General Information

License Exam Preparation Steps

Preparing for a Construction License Exam

What is the key to passing a state licensing exam? ┬áSince most exams are “OPEN BOOK”, knowing how the code book is organized is a good place to start.  If you know how to find the answers quickly and efficiently, you should be able to get through the first pass of the exam, allowing you more time to go back and do the more detailed calculations.

Knowing how to use the subject index (shown in the exam bulletin) and learning how to navigate to the right section of the code will be a tremendous time saving tool.

Most code books are written by attorneys and are very hard to follow.  The text is designed to have multiple meanings.  Trying to memorize answers won‘t be of much value to you in an exam.

Please see our web page about “How We Write Questions” for an example of multiple meaniings in questions.

The question most frequently asked by construction contractors is “How do I begin the process of preparing for my license exam?”  We have researched the process ourselves and have compiled the necessary steps to you get started below:

1.  Determine the exam provider for your jurisdiction

Once you have navigated our web site and located the specific state and trade you are studying for, at the top of each trade page you will see the name, contact phone number, and web site link for the licensing agency.  We recommend calling the licensing agency to verify the name of the exam provider they are currently using.

When available, we provide the name of exam providers on our trade pages.  Oftentimes, in small towns or remote areas, building departments may handle licensing locally and use the national standard exams provided by the International Code Council.

Sometimes licensing is handled statewide.  In this case, applications may be taken through a state-owned licensing agency dedicated to contractor licenses.  These companies are generally separate agencies connected with either the Attorney General’s Office or the state office of Professional and Occupational licensing, and use satellite offices for testing.

2.  Determine if you can take the exam

Most state and local licensing agencies require that you submit an initial application form.  Some use information submitted directly through their web site after you set up an account.  Others ask that you print out a form and mail it to their office.

Normally, this is a necessary step before you contact the exam provider to schedule your exam date.  Most forms ask about your work history related to the license you‘re intending to obtain.  Be prepared to provide some form of legal evidence of your work history (obtained from your employer).  This may simply be a letter on company letterhead, signed by your supervisor.

Don't make assumptions about exactly what the licensing agency wants and the format.  Otherwise, you may be wasting a lot of time collecting info that‘s not needed or is determined to be unacceptable. 

3.  Obtain the Candidate Information Bulletin (CIB)

Begin your preparation with the most current copy of the exam bulletin and use the content outline for your specific examination as the basis for your study.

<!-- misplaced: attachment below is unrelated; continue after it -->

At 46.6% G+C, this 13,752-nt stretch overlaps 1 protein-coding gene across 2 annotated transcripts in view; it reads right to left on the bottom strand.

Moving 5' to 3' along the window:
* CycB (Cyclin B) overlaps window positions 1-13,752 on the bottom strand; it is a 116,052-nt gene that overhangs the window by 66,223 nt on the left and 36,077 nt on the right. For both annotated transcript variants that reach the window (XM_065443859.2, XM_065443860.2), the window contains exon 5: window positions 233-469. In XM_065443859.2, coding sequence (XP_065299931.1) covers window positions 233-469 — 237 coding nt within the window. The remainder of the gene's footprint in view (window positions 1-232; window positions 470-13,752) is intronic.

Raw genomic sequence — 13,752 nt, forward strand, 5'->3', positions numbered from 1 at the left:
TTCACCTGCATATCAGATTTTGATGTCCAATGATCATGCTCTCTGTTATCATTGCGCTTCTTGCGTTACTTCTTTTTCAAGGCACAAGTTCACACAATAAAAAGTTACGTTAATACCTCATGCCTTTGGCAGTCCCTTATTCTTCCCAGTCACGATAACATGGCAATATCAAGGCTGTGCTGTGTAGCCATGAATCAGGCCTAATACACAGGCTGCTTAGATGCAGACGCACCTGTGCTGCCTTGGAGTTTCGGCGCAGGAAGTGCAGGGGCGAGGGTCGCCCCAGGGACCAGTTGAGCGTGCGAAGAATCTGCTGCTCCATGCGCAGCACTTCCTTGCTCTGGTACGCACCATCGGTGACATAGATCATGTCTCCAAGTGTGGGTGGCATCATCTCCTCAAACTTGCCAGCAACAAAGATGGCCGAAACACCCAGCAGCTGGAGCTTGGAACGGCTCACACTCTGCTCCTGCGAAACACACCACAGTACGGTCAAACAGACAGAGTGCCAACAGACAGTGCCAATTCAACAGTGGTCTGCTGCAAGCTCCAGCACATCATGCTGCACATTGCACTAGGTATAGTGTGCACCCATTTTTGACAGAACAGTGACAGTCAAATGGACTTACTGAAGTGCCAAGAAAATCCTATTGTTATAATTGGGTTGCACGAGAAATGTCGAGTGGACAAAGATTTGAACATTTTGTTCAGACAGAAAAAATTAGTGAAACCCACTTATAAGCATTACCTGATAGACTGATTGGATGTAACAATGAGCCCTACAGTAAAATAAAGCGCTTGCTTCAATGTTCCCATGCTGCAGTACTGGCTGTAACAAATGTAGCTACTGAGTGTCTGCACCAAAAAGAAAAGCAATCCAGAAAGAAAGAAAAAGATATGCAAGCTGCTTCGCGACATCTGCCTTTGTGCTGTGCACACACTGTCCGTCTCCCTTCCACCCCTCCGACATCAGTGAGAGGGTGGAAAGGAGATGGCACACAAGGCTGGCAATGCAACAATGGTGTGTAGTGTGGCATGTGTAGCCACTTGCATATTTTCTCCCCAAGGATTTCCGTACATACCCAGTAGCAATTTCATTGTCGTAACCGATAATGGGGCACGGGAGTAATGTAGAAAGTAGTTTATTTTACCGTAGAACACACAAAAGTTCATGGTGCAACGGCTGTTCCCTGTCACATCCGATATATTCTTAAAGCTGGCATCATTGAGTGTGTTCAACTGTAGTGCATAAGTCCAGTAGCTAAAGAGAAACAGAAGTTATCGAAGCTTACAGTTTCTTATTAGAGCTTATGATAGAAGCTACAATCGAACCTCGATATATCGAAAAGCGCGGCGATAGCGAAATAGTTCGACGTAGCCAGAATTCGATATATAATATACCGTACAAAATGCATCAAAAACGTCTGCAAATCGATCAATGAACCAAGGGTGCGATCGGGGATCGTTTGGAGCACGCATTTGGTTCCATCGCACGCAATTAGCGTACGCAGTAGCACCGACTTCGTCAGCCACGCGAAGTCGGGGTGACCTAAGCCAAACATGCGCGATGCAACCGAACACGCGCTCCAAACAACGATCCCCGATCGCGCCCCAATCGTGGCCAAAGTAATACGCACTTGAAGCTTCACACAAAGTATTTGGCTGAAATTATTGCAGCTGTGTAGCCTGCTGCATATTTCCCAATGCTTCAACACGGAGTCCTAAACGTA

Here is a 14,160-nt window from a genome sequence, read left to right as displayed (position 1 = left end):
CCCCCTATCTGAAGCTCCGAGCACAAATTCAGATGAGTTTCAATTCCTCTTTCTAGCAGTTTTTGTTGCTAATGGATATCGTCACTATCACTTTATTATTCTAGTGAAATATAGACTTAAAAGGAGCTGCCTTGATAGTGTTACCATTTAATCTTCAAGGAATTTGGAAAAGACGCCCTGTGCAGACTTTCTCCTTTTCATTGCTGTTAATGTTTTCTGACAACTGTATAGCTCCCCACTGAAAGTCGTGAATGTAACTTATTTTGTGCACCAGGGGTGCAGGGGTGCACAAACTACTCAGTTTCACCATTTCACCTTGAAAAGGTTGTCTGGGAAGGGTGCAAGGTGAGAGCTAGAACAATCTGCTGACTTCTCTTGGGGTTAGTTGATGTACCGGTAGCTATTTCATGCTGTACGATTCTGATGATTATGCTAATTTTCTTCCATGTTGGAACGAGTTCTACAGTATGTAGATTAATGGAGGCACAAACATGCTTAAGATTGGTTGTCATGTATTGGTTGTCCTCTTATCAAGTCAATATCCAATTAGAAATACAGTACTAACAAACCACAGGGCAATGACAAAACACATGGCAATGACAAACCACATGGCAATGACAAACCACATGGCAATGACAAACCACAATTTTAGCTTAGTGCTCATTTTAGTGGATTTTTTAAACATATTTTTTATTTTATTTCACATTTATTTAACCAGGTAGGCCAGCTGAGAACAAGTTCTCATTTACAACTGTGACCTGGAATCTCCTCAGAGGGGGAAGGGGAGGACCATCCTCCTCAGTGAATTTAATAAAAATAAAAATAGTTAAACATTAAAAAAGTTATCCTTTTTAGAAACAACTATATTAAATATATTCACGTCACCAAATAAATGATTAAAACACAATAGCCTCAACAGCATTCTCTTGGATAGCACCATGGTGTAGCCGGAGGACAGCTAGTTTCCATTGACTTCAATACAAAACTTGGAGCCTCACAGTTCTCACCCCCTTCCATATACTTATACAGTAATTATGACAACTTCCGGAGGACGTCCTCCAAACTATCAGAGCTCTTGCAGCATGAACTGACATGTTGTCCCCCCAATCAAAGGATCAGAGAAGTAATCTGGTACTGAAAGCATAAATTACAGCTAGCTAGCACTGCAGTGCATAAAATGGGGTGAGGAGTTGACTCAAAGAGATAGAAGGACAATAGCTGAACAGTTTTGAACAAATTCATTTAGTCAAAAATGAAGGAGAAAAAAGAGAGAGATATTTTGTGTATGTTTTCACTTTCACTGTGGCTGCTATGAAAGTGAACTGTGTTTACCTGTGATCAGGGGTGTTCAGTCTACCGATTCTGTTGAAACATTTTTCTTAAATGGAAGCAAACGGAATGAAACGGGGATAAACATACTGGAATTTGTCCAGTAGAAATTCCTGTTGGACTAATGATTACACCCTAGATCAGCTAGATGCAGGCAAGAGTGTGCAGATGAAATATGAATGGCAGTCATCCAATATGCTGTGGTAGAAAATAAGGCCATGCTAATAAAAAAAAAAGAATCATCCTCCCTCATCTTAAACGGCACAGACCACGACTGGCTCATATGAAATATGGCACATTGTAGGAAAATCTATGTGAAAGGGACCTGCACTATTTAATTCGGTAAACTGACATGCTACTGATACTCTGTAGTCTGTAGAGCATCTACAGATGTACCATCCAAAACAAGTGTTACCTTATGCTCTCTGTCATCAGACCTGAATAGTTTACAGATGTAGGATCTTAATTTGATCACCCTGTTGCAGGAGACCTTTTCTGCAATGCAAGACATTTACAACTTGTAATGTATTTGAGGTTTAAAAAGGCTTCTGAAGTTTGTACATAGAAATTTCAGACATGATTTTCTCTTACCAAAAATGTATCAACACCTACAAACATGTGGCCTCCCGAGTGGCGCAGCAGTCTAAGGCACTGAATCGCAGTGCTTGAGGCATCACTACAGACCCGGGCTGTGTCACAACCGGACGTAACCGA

Most bulletins can be found at one of the following exam provider links:

Bulletins will usually give you the following information:

  1. Exam classifications (trade list)
  2. List of subjects covered in the exam with the number of questions
  3. Reference books that are ALLOWED in the exam, and restrictions
  4. Books that are NOT ALLOWED in the exam
  5. Exam dates and locations
  6. How to schedule your exam
  7. Items you can or cannot bring to the exam
  8. Sample questions
  9. Type of work allowed by each license classification
  10. Cost of the exam (fees)
  11. Exam application (may be a separate PDF file from the licensing agency)
  12. The number of total questions on the exam (or portion of the exam)
  13. The length of the exam (in hours or minutes)
  14. The passing score for your exam (usually in % correct)
  15. Where to apply for the exam (some testing agencies allow Internet registration)

4.  Add up all the costs of the licensing process

Before you make any plans to take an exam, add up all the cost... otherwise you'll be in for a big surprise.  Here is a short list of expenses you might incur:

  1. Application fee to the licensing agency
  2. Personal background check and finger printing
  3. Signage/decals for your work vehicle (some states require that your license number is displayed)
  4. Bonding
  5. OSHA compliance for your jobsite
  6. Insurance for yourself and workers if you have employees
  7. Books and printed statutes
  8. Certification courses (ex. Fire Alarm Technicians)
  9. Exam fees
  10. Printing costs for our study materials

Read the license application carefully and ask a lot of questions.  It’s best to visit the licensing office in person rather than trying to get someone on the phone.  Most government offices have phone systems with endless computer prompts that don't allow you to talk to an actual person.

Make sure you know ALL of the licensing requirements before you pay any fees or make commitments of money, time or equipment purchases.  The information printed on the application may not be inclusive.

5.  Buy the books and/or statutory codes

You‘d think this step would be obvious, but, some people think they can just “wing it” and not buy books.  You CAN NOT use our study materials without having the actual books recommended in the exam bulletin.  We prefer printed versions because there are no restrictions on viewing and making your own notes.  Electronic versions often make you view on one computer or tablet at a time.

REMINDER:  if you make any alterations to your code books, you can not take them into an exam location – even if they are “allowed”.

Most exam bulletins contain a complete list of references needed to study for your exam.  The investment in these materials is an invaluable resource both for exam preparation and in your future contracting business.